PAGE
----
Maar was also a master of photo-montage which saw her place everyday mundane objects in expected settings. For example, one of her first photomontages, “Untitled” (1934), centres a human hand that appears to be crawling out of a shell, in front of a backdrop of the sky as if the image was taken from space. Hands were a key symbol of the surrealist movement for the way they represent human connection to flesh, fetishes, pain, and pleasure and the automatism that comes with feeling these experiences. Photomontages aside, Maar also documented the surrealist movement by taking portraits of the artists that surrounded her.
The sculpture began as a joke over lunch in Paris with fellow surrealists Dora Maar and Pablo Picasso. The duo noticed a fur-lined bracelet Oppenheim was wearing and joked (surrealistically) that anything could be covered with fur. “Even this cup and saucer”, replied Oppenheim. Her imagination flared, and she did exactly that by covering a cup and saucer with brown fur, dismantling the object’s societally intended function. By doing this, Oppenheim subverts the logic and rationality society imposes on domestic objects and the embedded gender structures that come with them. “Object” is now considered one of the most important surrealist objects to date for the way it champions the surrealist idea that when mundane objects are presented in illogical ways, they have the power to challenge reason.
Remedios Varo, Papilla Estelar, 1958. Image courtesy of Gallery Wendi Norris, San Francisco.
Gertrude Abercrombie, The Courtship, 1949. Collection of the Museum of Contemporary Art Chicago, gift of Gertrude Abercrombie Trust. Photo: Nathan Keay, © MCA Chicago. Courtesy of MCA Chicago.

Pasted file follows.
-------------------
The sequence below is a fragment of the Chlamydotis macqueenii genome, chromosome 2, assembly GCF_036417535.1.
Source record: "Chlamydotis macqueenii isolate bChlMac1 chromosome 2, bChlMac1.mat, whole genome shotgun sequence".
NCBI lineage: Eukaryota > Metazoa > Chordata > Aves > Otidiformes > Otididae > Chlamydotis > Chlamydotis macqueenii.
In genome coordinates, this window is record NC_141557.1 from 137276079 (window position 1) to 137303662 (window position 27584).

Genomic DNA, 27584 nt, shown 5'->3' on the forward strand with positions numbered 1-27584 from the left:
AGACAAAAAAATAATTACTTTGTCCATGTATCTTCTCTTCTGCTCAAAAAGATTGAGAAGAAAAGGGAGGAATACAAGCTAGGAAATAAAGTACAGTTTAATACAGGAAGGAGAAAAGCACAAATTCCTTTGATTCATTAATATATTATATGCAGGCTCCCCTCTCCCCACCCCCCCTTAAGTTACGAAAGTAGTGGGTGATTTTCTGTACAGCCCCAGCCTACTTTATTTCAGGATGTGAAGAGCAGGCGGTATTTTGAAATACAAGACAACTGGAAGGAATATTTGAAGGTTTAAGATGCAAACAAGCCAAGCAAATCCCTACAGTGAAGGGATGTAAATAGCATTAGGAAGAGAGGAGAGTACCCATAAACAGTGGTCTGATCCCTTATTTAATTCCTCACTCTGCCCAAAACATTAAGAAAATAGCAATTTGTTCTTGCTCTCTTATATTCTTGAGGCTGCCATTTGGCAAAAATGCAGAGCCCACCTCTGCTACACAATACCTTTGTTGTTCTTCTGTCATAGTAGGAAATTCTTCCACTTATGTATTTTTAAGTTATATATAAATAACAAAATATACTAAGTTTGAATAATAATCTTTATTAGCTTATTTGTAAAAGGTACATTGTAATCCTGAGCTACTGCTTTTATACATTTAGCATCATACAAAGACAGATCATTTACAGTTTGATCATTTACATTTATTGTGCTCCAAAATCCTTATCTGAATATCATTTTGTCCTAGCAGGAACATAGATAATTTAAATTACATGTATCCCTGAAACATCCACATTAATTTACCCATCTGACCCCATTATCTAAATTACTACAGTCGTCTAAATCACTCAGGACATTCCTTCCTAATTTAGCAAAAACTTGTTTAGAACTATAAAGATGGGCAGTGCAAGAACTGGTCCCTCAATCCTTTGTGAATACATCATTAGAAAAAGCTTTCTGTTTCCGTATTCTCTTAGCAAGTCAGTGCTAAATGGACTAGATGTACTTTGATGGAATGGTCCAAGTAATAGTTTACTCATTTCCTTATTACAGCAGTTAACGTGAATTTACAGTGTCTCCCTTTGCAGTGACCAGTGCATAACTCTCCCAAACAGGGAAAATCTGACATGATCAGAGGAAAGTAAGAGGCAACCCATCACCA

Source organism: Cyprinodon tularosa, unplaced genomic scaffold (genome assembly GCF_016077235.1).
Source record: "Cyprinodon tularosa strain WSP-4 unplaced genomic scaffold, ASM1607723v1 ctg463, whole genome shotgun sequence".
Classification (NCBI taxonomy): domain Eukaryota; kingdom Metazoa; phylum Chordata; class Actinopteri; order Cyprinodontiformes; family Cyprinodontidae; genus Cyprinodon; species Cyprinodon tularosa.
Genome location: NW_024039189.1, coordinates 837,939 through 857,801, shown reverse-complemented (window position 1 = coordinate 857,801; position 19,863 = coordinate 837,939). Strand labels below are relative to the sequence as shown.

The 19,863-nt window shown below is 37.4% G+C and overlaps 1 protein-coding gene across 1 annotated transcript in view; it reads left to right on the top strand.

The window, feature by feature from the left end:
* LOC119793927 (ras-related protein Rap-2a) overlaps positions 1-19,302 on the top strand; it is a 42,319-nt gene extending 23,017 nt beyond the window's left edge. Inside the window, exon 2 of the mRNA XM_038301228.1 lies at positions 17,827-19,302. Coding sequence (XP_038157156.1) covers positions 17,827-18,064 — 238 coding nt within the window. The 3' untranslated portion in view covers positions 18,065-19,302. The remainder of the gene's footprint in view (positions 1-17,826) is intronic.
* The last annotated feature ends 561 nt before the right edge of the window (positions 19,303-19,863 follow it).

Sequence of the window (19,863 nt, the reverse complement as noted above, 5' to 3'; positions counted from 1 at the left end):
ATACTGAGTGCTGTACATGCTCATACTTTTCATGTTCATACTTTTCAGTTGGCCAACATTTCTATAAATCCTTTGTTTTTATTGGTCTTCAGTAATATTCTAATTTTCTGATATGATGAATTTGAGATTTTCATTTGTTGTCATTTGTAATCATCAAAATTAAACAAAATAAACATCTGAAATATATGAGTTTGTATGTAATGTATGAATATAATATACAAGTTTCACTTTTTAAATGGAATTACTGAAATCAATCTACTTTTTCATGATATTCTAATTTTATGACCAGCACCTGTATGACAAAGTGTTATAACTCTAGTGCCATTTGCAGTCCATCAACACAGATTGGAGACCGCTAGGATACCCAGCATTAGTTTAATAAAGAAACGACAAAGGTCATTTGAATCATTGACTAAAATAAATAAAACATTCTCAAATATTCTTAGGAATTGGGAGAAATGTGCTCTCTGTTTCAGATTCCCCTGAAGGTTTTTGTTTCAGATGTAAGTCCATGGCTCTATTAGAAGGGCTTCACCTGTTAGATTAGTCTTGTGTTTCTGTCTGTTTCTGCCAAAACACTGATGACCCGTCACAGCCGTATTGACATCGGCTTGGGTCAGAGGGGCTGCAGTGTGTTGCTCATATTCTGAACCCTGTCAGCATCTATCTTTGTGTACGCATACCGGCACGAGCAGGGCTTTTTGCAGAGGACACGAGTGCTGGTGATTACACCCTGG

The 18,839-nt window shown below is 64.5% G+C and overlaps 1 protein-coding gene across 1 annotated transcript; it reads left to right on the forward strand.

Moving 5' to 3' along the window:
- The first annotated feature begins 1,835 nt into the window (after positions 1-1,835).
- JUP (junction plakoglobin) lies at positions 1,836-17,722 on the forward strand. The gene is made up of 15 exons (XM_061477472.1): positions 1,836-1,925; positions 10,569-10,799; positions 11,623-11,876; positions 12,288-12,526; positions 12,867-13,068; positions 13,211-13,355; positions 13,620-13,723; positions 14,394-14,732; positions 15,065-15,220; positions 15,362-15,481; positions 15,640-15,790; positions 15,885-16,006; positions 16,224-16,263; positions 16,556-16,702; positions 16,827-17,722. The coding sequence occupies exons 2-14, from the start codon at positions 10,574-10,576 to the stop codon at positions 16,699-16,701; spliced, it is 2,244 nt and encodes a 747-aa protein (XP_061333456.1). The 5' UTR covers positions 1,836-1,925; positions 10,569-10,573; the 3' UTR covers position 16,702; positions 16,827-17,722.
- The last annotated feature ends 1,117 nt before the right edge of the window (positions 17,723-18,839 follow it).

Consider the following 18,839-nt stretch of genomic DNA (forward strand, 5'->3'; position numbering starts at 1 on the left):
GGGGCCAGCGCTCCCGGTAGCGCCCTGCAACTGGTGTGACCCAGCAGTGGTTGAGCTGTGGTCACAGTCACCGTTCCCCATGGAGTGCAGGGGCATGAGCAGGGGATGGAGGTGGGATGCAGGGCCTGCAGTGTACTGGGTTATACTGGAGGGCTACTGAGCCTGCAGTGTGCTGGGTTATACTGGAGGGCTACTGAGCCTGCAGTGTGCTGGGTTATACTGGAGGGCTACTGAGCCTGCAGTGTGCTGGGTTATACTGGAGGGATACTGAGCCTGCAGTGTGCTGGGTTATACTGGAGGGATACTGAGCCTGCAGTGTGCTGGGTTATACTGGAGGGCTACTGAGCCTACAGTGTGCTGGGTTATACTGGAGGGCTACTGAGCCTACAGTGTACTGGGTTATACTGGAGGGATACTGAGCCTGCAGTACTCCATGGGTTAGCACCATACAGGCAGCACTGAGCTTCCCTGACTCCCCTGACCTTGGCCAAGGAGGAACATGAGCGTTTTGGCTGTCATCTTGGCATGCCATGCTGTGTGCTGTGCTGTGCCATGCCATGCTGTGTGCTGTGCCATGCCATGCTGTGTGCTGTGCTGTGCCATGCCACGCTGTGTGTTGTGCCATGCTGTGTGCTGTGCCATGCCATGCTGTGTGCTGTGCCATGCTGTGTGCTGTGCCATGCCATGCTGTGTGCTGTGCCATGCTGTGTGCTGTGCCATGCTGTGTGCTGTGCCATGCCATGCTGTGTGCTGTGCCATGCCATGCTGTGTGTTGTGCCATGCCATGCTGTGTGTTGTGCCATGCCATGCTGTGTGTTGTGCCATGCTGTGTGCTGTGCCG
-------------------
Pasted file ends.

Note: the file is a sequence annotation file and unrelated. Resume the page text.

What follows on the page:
Artemisia Gentileschi, Self-Portrait as Saint Catherine, c.1615–17, oil on canvas. Courtesy: Robilant + Voena, London
Although Tate Modern will host a Dorothea Tanning retrospective for four months in 2019, in the International Surrealism room of its permanent collection, less than a fifth of the works are by women. There are, for example, multiple pieces by Miller’s husband Roland Penrose, but none by her, nor any mention of the role she played in introducing England to surrealism through the 1936 International Surrealist Exhibition. It’s a similar story at New York’s Museum of Modern Art: although the gallery recently hosted a Louise Bourgeois exhibition and has more than 5,000 pieces of her work in their online collection, only one is on display in the permanent galleries. Of the 12 surrealist artworks on permanent show at MoMa, only two are by women – Object (1936), a sculpture by Meret Oppenheim, and Frida Kahlo’s painting My Grandparents, My Parents, and I (1936).
Kate Brown, February 18, 2020
The quantity and diversity of their work shows how a female perspective was central to Surrealism from its birth in the aftermath of World War I. Included in “Fantastic Women. Surreal Worlds from Meret Oppenheim to Frida Kahlo” at the Schirn Kunsthalle Frankfurt in Germany are a staggering 260 paintings, works on paper, sculptures, photographs, and films, some rarely seen before.
As World War II approached, many artists found their way to, or back to, Mexico, where living was relatively cheap and the country’s borders open, especially compared with the United States. In addition the Surrealist mind could be set abuzz by Mexico’s variety of climes and topographies and the layers of cultures, from present day back to pre-Columbian. André Breton, Surrealism’s high priest, said as much when he visited for four months in 1938.
And she tends here to focus on a single figure and activity, as in “Exploration of the Sources of the Orinoco River,” in which a well-dressed explorer navigates a small red, garment-like boat, finding one source inside a little wood hut where water gushes from a goblet on a small table.
Around the age of 20 Snead became depressed, possibly a genetic tendency inherited from her father. “Try this, that and the other,” she wrote. “No satisfaction, lonely, bored. During my early 20s, deep depressions started to descend, self-pitying they were, and would hang around for months. I cried a lot, wanted to hibernate like the bears or to be very old or dead.”
Surprise, surprise, they’re all men.
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